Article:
Tuesday, July 31, 2012

Bolt to the Q 5K

This 5K race started at the Charger's training facility and ended at the 50 yard line of Qualcomm Stadium. I loved the feeling of the soft grass at the very end of the race. And the projection of the finish line on the Big Screen.

The finish line, complete with cheerleaders!
The rest of the race was not so comfortable . . .

The first mile had a viscous hill. A 152 foot climb over 0.4 of a mile. But what goes up must come down. I gloriously flew downhill in mile two, making up time. Between the long uphill and the fast downhill, I was smoked by the start of mile three. And it was getting hot, sunny, and bright.  My mind started to play tricks.  My brain was really pressing for a slow down.  I started thinking about the last mile as "only 6 more minutes," then "only three more minutes." You can endure any thing for three minutes, right?!

And then--there is the stadium, where the finish line is! Unfortunately, you have to run a lap around the entire parking lot before you get to it! Probably the worst part of the whole race was the short hill just prior to the last 50 yards. I got some real shockers from the race photographers here.

3 mile mark.
Next year, I submit that they not take photos at this point!

1 mile     6:48
2 mile     6:12
3 mile     6:35

Official time 20:36 (6:38 average pace). This was 43 seconds slower than the Philip Rivers 5K in June. I chalk it up to the big hill. Even the first place woman was at 19:00. The first place man ran an inhuman 15:15 (4:55), winning the race for the second year in a row with the exact same time.

The best part about the race was running it with my mom! I planted the running seed earlier this summer when I was visiting Illinois. I talked basically nonstop about running and emailed her the couch to 5K program. Then I sealed the deal by registering us for this 5K, during the week she had planned to visit me in San Diego. She's a runner now.

Results (Kristen)
20:36 (6:38 average pace)
4th place female of 1387
1st of 263 in division F30-34
43 overall of 2594

Results (Jan)
37:21 (12:02 average pace)
730 of 1387 female
19th in division F55-59
1614 overall of 2594

The logistics: Some people complained about the the shuttles. Runners were directed to park at the stadium and then take shuttles to the start. Because I am type-A, we got there early and didn't have to wait at all for the shuttle. Others, apparently, were not so fortunate. The final shuttles were late to the start line. So the race ended up starting about 5 minutes late. Overall, I think the race was very well organized. Plenty of porta-potties, no lines at the bib pickup, and Nike Dri-Fit race t-shirt (another suggestion for next year, since the shirts are so nice I actually want to wear it, so women's cuts please!).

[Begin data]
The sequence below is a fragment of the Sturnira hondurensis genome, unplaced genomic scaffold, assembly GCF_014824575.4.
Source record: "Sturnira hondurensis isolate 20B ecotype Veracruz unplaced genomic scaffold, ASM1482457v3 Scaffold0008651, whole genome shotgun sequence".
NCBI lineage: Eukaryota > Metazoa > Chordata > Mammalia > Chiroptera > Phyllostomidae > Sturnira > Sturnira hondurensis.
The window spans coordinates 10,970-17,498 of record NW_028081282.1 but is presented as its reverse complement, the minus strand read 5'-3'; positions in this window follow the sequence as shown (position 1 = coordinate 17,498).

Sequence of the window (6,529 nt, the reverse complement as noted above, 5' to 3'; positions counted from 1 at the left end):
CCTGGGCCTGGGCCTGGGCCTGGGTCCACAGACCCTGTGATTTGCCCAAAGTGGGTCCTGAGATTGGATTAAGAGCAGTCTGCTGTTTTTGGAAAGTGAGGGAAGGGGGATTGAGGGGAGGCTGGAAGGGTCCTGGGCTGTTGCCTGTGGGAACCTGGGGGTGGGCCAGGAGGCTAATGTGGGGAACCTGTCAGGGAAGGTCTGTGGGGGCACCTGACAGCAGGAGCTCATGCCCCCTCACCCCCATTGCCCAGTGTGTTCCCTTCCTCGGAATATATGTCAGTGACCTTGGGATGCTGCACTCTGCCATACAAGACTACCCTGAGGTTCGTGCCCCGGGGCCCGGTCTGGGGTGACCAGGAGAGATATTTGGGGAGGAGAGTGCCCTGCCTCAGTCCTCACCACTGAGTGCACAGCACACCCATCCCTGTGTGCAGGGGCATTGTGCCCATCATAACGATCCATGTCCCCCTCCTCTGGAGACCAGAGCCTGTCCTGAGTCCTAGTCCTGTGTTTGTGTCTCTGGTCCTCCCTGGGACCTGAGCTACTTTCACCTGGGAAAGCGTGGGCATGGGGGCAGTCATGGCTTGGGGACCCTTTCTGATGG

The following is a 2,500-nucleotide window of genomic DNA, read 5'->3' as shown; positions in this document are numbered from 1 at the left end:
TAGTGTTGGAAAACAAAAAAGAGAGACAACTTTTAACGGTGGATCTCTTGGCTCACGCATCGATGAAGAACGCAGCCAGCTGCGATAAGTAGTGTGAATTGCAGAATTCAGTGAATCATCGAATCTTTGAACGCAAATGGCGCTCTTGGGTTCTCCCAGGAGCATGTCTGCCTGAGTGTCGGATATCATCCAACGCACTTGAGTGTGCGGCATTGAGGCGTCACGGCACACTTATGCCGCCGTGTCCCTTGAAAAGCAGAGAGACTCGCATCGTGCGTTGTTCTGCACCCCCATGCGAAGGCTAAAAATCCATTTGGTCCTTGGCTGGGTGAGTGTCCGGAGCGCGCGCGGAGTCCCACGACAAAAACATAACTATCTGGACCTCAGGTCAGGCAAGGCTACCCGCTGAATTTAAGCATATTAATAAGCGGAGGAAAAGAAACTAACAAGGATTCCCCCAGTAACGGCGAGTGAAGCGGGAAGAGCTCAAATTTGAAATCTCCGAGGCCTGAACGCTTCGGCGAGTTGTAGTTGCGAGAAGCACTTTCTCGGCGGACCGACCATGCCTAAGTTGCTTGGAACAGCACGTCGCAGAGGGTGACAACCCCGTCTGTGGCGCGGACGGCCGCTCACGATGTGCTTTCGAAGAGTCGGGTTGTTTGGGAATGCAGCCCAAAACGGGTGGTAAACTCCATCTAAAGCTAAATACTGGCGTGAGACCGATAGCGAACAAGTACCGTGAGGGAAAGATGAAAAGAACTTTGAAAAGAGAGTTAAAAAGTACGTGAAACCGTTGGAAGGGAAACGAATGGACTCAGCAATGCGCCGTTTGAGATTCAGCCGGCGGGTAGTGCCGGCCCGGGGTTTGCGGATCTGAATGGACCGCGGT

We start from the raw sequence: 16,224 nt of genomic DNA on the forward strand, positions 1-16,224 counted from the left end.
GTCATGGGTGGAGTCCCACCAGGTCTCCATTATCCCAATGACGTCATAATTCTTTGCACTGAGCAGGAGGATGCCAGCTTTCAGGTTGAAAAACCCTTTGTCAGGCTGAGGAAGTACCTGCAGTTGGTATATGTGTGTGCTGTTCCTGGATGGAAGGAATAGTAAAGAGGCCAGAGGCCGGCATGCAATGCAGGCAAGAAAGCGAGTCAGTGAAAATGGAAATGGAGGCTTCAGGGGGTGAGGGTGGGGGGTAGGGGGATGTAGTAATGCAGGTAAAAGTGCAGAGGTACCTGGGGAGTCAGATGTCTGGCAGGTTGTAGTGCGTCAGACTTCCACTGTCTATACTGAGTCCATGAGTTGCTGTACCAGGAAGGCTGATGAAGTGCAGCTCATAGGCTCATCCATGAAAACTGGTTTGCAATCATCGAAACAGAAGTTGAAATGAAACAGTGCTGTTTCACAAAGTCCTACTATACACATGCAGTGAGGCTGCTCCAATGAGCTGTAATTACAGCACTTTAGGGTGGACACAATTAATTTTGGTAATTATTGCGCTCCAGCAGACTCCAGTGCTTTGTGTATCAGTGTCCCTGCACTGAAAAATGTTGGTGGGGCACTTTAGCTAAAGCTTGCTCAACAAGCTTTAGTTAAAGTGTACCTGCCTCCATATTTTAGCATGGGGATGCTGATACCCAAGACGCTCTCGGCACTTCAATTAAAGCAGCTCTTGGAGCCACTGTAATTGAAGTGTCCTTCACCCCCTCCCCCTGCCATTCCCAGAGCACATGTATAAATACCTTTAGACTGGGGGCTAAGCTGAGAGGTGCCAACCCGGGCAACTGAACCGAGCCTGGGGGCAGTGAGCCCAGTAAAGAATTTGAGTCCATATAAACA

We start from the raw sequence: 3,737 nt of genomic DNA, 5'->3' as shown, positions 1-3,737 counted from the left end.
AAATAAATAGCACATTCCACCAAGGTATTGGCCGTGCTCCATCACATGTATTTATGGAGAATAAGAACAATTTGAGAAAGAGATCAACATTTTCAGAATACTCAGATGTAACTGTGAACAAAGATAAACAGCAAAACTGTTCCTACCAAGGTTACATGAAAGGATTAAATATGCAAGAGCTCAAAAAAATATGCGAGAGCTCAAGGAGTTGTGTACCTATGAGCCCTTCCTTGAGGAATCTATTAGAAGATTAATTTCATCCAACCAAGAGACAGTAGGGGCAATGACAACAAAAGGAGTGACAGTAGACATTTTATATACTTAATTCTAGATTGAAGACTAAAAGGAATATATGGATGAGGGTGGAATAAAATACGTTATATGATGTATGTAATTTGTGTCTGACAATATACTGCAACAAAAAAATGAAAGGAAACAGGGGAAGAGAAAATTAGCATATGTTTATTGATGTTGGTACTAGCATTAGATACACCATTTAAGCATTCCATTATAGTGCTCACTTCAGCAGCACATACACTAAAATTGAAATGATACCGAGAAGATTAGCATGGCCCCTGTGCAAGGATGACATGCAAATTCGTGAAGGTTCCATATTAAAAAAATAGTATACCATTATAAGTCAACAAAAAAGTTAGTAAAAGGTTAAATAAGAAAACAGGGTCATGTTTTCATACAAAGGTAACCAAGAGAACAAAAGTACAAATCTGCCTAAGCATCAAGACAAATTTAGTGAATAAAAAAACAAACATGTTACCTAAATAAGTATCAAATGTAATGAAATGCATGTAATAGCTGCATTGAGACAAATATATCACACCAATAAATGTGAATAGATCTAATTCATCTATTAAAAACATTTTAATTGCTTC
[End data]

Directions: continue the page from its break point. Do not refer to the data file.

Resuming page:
Friday, July 27, 2012

Running, Self and Happiness

For the most part, running has always been about me. My strengths, my weaknesses, my happiness, my joy, my achievements. Recently Ive been thinking a lot about running and how happy it makes me. I read this blog post by Amanda at Running Hood, and agreed with a lot of what she spoke about regarding the pure and simply joy of running, and how lifeless and dull our days can be without it.

And then I realized I respectfully disagreed. Or at least I want to disagree.
Running makes me happy. I get a lot of joy from it. It is my time to commune with my God, and take my physical and spiritual growth to new levels.

But what happens when I cant run? When I've been injured? I'm unhappy.  And I don’t actually want that for myself. I want to be happy to run, but I don’t want it to be so all-consuming that I'm only happy when I'm running, and dark and depressed when I cant.
Now, note I'm not talking about downgrading the importance of running in my life or lowering my running goals. But there is a fine line between something being of utmost importance to you, such that you put a lot of effort and work into doing your best at it, and something being so all-consuming that you allow it to control your emotional reality.